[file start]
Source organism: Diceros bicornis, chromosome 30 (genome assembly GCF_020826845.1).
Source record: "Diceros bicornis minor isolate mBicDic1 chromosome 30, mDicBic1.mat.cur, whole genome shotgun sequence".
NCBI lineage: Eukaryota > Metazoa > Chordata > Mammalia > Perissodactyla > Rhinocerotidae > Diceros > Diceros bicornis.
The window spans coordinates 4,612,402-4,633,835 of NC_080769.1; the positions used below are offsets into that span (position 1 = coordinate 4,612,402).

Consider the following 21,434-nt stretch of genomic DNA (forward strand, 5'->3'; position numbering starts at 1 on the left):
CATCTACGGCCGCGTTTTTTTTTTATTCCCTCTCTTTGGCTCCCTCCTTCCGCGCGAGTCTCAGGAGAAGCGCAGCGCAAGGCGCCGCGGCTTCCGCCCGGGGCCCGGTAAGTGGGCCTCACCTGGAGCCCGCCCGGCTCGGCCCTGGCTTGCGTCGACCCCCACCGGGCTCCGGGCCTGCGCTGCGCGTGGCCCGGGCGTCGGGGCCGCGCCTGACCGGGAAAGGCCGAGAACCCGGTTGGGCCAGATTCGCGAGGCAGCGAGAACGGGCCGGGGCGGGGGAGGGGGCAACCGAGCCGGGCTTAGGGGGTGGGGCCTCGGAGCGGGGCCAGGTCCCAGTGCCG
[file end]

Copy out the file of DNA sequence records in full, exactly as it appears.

Source organism: Diceros bicornis, chromosome 30 (genome assembly GCF_020826845.1).
Source record: "Diceros bicornis minor isolate mBicDic1 chromosome 30, mDicBic1.mat.cur, whole genome shotgun sequence".
NCBI lineage: Eukaryota > Metazoa > Chordata > Mammalia > Perissodactyla > Rhinocerotidae > Diceros > Diceros bicornis.
The window spans coordinates 4,612,402-4,633,835 of NC_080769.1; the positions used below are offsets into that span (position 1 = coordinate 4,612,402).

Consider the following 21,434-nt stretch of genomic DNA (forward strand, 5'->3'; position numbering starts at 1 on the left):
CATCTACGGCCGCGTTTTTTTTTTATTCCCTCTCTTTGGCTCCCTCCTTCCGCGCGAGTCTCAGGAGAAGCGCAGCGCAAGGCGCCGCGGCTTCCGCCCGGGGCCCGGTAAGTGGGCCTCACCTGGAGCCCGCCCGGCTCGGCCCTGGCTTGCGTCGACCCCCACCGGGCTCCGGGCCTGCGCTGCGCGTGGCCCGGGCGTCGGGGCCGCGCCTGACCGGGAAAGGCCGAGAACCCGGTTGGGCCAGATTCGCGAGGCAGCGAGAACGGGCCGGGGCGGGGGAGGGGGCAACCGAGCCGGGCTTAGGGGGTGGGGCCTCGGAGCGGGGCCAGGTCCCAGTGCCG